Welcome to "Studying Tibetan Medicine". My name is Malcolm Smith, and I am a third year student at Shang Shung Institute's Program in Tibetan Medicine. I am one of the first 7 students to ever study Tibetan Medicine in a four year course on Tibetan Medicine in the West. In fact, no westerner has ever studied Tibetan medicine in a formal academic setting with the curriculum taught in English. So our program is truly historic.
The inspiration for our program, and the founder is our wonderful teacher, Dr. Phuntsog Wangmo. Dr. Wangmo, or Gan-la as we call her, is one of the most highly qualified and respected Tibetan Doctors practicing and teaching here in the United States. She is a relative of Chogyal Namkhai Norbu Rinpoche, and arrived in the United States in 2001 where she began to slowly develop the conditions to begin our medicine program. It has been my pleasure to work with her closely since 2002 and to be her student since 2005.
She is pictured here in the Library of Shang Shung institute, where she was conducting a lab on urine analysis last fall.
Tibetan Medicine is based on a text called The Four Tantras (rgyud gzhi) which took its final form in the early 12 century. According Tibetan Buddhist accounts, The Four Tantras are considered a treasure text [gter ma], considered to have been concealed in a pillar by King Trisrong Desten at the temple of Samye in Tibet, and revealed again in 1035 c.e. by the one of the earliest tertons, a revealer of such sacred treasures, by the name of Trapa Ngonshe.
From Trapa Ngonshe the lineage passed down to Yuthog Yonten Gonpo the Younger who finalized the text into's it present form and wrote the first set of comprehensive commentaries on the medical system presented in The Four Tantras entitled The Eighteen Branches which also contains an earlier recension of The Four Tantras.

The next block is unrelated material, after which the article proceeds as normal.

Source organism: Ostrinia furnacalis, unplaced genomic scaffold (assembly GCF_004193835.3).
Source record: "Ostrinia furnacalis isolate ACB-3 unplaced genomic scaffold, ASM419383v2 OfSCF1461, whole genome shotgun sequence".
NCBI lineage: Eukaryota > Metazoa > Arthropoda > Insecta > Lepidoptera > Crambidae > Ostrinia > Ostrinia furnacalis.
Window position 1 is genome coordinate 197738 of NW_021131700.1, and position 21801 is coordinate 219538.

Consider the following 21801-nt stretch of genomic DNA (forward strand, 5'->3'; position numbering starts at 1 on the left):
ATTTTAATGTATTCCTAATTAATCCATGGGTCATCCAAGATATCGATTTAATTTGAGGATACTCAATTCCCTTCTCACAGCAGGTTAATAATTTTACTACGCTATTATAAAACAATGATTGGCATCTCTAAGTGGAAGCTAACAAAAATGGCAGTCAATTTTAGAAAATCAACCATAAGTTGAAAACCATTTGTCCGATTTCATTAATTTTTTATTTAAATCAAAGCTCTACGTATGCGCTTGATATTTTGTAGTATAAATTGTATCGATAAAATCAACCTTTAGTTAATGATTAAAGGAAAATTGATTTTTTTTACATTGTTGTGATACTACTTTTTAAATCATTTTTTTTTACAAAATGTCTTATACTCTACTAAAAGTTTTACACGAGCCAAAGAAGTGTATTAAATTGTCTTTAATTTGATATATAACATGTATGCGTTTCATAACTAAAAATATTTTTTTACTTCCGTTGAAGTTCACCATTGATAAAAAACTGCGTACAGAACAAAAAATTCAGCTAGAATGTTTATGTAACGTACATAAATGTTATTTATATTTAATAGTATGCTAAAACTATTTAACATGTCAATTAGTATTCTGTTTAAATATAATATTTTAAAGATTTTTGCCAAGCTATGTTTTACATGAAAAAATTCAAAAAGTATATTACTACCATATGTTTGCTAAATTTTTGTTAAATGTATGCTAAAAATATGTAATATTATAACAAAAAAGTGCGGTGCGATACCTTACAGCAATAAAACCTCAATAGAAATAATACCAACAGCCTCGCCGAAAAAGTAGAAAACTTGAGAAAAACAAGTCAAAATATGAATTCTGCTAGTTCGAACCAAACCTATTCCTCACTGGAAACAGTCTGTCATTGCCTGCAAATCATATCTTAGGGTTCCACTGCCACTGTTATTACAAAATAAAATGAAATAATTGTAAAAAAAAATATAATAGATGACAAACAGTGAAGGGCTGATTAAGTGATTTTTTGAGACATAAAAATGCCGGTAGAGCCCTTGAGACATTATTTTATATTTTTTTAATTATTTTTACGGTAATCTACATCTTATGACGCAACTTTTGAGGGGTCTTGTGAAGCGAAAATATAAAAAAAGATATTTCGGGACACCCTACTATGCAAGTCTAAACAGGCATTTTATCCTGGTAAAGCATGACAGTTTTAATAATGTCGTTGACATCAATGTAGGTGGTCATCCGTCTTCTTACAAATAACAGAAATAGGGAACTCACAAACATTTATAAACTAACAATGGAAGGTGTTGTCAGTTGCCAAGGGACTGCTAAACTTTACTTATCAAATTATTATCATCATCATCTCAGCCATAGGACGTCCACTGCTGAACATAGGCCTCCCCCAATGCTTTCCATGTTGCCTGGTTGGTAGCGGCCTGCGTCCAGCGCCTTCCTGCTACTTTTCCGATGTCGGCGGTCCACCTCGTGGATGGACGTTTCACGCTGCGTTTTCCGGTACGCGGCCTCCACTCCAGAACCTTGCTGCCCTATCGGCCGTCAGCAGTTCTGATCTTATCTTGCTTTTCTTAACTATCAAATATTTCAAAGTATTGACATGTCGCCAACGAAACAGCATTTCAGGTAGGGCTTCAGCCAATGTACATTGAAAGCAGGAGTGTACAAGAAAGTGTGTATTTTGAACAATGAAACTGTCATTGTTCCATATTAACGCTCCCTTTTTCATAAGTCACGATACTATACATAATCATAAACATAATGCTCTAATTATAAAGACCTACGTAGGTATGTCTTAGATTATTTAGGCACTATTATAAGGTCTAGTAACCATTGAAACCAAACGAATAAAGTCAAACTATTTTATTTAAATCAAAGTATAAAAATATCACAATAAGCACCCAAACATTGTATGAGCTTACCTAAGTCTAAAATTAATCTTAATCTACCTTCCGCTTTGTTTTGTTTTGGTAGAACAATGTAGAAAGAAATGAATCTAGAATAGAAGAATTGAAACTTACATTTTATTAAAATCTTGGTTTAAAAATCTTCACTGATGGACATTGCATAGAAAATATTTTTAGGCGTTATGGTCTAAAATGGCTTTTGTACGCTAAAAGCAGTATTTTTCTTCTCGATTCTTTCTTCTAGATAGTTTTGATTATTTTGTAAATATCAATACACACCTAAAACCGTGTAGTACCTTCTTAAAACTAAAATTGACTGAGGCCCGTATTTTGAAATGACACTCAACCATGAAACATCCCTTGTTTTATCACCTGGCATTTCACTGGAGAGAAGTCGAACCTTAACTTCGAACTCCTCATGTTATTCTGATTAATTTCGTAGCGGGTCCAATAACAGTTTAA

While the origins of the text of The Four Tantras is shrouded in legend, we can positively date it's official appearance on the scene with Yuthog the Younger. And so all Tibetan doctors practicing today owe a tremendous debt to this master. Yuthog was not only an amazing doctor, but he was always a highly realized yogi who revealed a profound cycle of Buddhist practice called the Yuthig Nyinthig which covered the entire path of awakening from the basic preliminaries to the most profound teachings of The Great Perfection or Dzogchen. This cycle of teachings is still practiced today by most Tibetan doctors.
Tibetan Medicine was revived by the late Troru Khenpo Tsenam and his colleagues after they were released from prison by the Chinese authorities in the 1970's. In particular, the Chinese apologized to Khenpo Tsenam for imprisoning him, explaining that they did not realize that he was a doctor. While in prison, Khenpo Tsenam [d. 2005] continued to practice and teach Tibetan medicine, and so trained an entire generation of doctors under the most difficult conditions. Traditionally, it is considered that Tibetan medicine comes from the ancient Rishis of India, and I feel that the compassion and wisdom of Khenpo Tsenam means that he was something like what these ancient Rishis must have beeen like.
In general, although the work is hard, there is always so much to learn, and it often seems like I remember nothing at the end of the day, I feel totally grateful to all of the lineage masters of Tibetan Medicine. So it is my pleasure to share my experiences of studying and practicing Tibetan Medicine. So I hope you check back soon!